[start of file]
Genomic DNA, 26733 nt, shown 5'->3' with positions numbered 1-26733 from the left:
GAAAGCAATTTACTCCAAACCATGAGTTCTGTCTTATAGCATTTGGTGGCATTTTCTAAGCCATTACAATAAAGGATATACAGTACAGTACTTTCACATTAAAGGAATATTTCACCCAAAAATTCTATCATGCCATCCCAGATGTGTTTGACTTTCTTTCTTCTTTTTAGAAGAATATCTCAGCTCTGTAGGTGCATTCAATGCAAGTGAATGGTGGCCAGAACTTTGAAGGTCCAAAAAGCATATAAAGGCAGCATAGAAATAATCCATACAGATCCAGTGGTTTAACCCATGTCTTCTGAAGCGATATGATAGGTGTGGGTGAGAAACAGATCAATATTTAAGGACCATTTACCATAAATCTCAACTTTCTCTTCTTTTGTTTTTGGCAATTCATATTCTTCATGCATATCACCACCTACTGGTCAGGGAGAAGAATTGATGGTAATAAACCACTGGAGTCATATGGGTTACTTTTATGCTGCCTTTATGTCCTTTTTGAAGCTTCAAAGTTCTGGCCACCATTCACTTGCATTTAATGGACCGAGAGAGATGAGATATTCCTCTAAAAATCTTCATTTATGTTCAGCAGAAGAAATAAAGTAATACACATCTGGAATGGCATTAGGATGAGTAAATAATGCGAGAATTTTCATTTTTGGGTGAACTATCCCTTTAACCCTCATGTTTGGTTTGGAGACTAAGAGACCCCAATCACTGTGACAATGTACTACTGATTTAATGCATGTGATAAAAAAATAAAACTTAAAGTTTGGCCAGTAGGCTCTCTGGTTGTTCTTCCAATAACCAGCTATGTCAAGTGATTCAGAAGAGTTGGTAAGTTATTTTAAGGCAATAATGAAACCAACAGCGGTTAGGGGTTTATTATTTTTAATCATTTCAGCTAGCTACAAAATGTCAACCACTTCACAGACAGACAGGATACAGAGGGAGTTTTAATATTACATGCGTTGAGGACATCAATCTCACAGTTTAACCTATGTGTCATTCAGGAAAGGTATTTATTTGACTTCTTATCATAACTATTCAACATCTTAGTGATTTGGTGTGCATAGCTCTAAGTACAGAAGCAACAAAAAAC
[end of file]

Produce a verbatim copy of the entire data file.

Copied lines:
Genomic DNA, 26733 nt, shown 5'->3' with positions numbered 1-26733 from the left:
GAAAGCAATTTACTCCAAACCATGAGTTCTGTCTTATAGCATTTGGTGGCATTTTCTAAGCCATTACAATAAAGGATATACAGTACAGTACTTTCACATTAAAGGAATATTTCACCCAAAAATTCTATCATGCCATCCCAGATGTGTTTGACTTTCTTTCTTCTTTTTAGAAGAATATCTCAGCTCTGTAGGTGCATTCAATGCAAGTGAATGGTGGCCAGAACTTTGAAGGTCCAAAAAGCATATAAAGGCAGCATAGAAATAATCCATACAGATCCAGTGGTTTAACCCATGTCTTCTGAAGCGATATGATAGGTGTGGGTGAGAAACAGATCAATATTTAAGGACCATTTACCATAAATCTCAACTTTCTCTTCTTTTGTTTTTGGCAATTCATATTCTTCATGCATATCACCACCTACTGGTCAGGGAGAAGAATTGATGGTAATAAACCACTGGAGTCATATGGGTTACTTTTATGCTGCCTTTATGTCCTTTTTGAAGCTTCAAAGTTCTGGCCACCATTCACTTGCATTTAATGGACCGAGAGAGATGAGATATTCCTCTAAAAATCTTCATTTATGTTCAGCAGAAGAAATAAAGTAATACACATCTGGAATGGCATTAGGATGAGTAAATAATGCGAGAATTTTCATTTTTGGGTGAACTATCCCTTTAACCCTCATGTTTGGTTTGGAGACTAAGAGACCCCAATCACTGTGACAATGTACTACTGATTTAATGCATGTGATAAAAAAATAAAACTTAAAGTTTGGCCAGTAGGCTCTCTGGTTGTTCTTCCAATAACCAGCTATGTCAAGTGATTCAGAAGAGTTGGTAAGTTATTTTAAGGCAATAATGAAACCAACAGCGGTTAGGGGTTTATTATTTTTAATCATTTCAGCTAGCTACAAAATGTCAACCACTTCACAGACAGACAGGATACAGAGGGAGTTTTAATATTACATGCGTTGAGGACATCAATCTCACAGTTTAACCTATGTGTCATTCAGGAAAGGTATTTATTTGACTTCTTATCATAACTATTCAACATCTTAGTGATTTGGTGTGCATAGCTCTAAGTACAGAAGCAACAAAAAAC